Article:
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Local Music

Four years and counting: Trevor Murphy wins again

The Halifax is Burning host explains his role in the Atlantic Canadian music scene

4 min read
caption In addition to his hosting duties, Murphy is also a publicist and multi-instrumentalist with his band, Quiet Parade.
John Sandham
Murphy is a radio host, publicist and multi-instrumentalist with his band, Quiet Parade.
caption Murphy is a radio host, publicist and multi-instrumentalist with his band, Quiet Parade.
John Sandham

Trevor Murphy is on fire — metaphorically.

His hour-long weekly show, Halifax is Burning, won Radio Program of the Year for the fourth straight year at the Music Nova Scotia Awards in Truro last weekend.

Murphy also won Publicist of the Year for his work with Pigeon Row and Alternative Recording of the Year for his band, Quiet Parade’s self-titled album.

“I’m sort of notoriously busy always,” Murphy says.

Music Nova Scotia Awards are voted on by others who work in the music industry.

“That part of it is certainly nice,” he says.

Halifax is Burning first went on the air in September 2009. Although Murphy’s changed the format slightly in the past year, in an attempt to appeal to listeners from outside Halifax, its mandate has remained the same: to play music from up and coming artists in Atlantic Canada.

Murphy makes his living as a publicist. He puts in around three hours of work each week to prepare for his show and receives no compensation for his hosting duties. However, the gig has provided him the opportunity to interview well-known artists like Hayden, who Murphy’s always been a fan of, and Mike O’Neill, formerly a member of The Inbreds and now a member of TUNS.

As part of the show’s new format, he’s making an effort to tape more interviews with local artists. These interviews are condensed for the program, but Murphy’s recently started making the full-length versions available on iTunes.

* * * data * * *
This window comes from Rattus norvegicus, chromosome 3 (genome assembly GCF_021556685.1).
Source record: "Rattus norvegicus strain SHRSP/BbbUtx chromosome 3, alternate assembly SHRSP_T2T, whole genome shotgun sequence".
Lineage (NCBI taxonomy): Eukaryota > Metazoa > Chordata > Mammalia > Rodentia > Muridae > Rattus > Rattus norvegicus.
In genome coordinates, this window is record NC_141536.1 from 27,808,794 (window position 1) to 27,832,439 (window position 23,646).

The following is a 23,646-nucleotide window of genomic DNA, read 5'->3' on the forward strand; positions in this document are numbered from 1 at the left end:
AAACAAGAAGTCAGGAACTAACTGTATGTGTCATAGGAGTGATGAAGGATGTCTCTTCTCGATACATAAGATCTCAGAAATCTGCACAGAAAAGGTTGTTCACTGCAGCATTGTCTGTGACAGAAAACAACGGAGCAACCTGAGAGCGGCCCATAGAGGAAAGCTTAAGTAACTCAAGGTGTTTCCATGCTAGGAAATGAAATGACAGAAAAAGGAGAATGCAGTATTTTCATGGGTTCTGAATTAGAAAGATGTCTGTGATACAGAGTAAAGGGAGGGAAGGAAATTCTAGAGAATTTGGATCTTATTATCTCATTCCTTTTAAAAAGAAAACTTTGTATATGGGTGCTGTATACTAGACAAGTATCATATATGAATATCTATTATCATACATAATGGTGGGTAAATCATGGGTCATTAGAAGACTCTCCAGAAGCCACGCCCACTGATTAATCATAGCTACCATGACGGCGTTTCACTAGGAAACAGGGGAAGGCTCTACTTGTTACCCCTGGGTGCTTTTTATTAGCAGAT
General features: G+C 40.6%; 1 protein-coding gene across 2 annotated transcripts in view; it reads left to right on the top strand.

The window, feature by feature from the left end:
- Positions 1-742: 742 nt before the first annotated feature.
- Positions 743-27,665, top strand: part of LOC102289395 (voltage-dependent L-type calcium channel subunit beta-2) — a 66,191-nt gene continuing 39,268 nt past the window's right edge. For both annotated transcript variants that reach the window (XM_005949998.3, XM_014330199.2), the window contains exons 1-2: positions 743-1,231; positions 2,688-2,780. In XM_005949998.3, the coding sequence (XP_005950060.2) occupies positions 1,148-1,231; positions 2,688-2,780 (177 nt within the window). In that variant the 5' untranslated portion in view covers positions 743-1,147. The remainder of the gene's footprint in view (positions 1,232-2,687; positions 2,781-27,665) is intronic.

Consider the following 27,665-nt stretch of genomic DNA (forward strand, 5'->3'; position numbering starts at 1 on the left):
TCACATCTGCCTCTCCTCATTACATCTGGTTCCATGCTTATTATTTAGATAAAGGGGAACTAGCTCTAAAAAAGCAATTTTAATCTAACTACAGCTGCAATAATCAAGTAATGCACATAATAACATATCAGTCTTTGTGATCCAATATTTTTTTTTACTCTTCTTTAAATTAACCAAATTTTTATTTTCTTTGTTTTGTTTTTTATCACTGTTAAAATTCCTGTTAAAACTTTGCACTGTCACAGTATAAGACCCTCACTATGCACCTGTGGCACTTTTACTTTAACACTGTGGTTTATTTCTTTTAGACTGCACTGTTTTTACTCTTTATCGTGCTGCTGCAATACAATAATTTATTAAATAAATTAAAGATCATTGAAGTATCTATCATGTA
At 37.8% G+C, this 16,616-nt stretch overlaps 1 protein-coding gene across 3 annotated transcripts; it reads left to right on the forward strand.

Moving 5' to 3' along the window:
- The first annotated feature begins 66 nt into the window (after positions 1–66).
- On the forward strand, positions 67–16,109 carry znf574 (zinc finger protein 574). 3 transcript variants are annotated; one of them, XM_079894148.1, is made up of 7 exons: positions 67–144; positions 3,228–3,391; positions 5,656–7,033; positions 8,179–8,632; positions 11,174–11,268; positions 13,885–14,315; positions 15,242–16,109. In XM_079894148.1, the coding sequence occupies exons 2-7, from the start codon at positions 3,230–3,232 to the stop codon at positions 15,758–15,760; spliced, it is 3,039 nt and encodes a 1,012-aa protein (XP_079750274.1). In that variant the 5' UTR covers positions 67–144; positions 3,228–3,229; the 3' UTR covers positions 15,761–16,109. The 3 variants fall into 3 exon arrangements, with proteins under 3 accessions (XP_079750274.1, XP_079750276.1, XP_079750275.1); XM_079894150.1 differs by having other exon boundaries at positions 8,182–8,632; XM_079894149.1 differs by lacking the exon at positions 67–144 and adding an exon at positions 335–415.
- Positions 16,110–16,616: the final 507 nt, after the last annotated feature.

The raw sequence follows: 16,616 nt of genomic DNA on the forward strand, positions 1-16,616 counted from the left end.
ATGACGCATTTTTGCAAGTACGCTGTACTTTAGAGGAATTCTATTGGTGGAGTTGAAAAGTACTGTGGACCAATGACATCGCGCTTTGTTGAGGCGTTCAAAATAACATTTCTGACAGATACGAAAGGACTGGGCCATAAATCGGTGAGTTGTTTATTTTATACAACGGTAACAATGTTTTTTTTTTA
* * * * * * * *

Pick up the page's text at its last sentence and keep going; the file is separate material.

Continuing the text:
The show is broadcast on CKDU-FM, a campus and community radio station that’s based out of Dalhousie University. These radio stations differ from commercial radio in that their licences limit the number of hits they are allowed to play.

“I think that radio still remains a powerful medium,” Murphy says. These radio stations, he says, provide “a voice for the voiceless.”

This, he continues, makes CKDU the perfect home for Halifax is Burning.

As the host of a show on a campus station, Murphy appreciates the freedom CKDU gives him to pick the music he wants to play, as well as the role his show has played in helping local artists get airtime.

“I get young bands coming to me and saying, ‘can you play my stuff on the radio?’” he says, citing Halifax natives Walrus as an example. “I’m happy to be that person.”

Darryl Smith, music director at CKDU, is glad the station has a show like Murphy’s.

“Trevor’s a big champion of local stuff,” says Smith. “Anything that’s championing local music is good … and his show is the best function of that.”

Murphy often gets asked if he’d ever consider moving to a larger station. Although he’s currently in the process of syndicating the show and pitching it to radio stations in other locations, he remains loyal to CKDU.

“CKDU was there for me from the beginning, so my allegiance is there,” he says.

Besides, Murphy says he could never do a show like Halifax is Burning on commercial radio. With CKDU, there’s no higher office dictating what he has to play and he curates the show’s playlists himself.

The 1990s are still commonly seen as the heyday of the Halifax music scene. Artists like Sloan and Thrush Hermit made people commonly refer to the city as the “Seattle of the north.”

Murphy and Halifax is Burning aims to remind people that the Halifax music scene is still as relevant.

“There’s so much talent and so much good stuff that happens around here that it’s worth celebrating,” he says.

Halifax is Burning airs Tuesday nights from 6:30 to 7:30 p.m. on CKDU 88.1 FM. It can also be streamed online at

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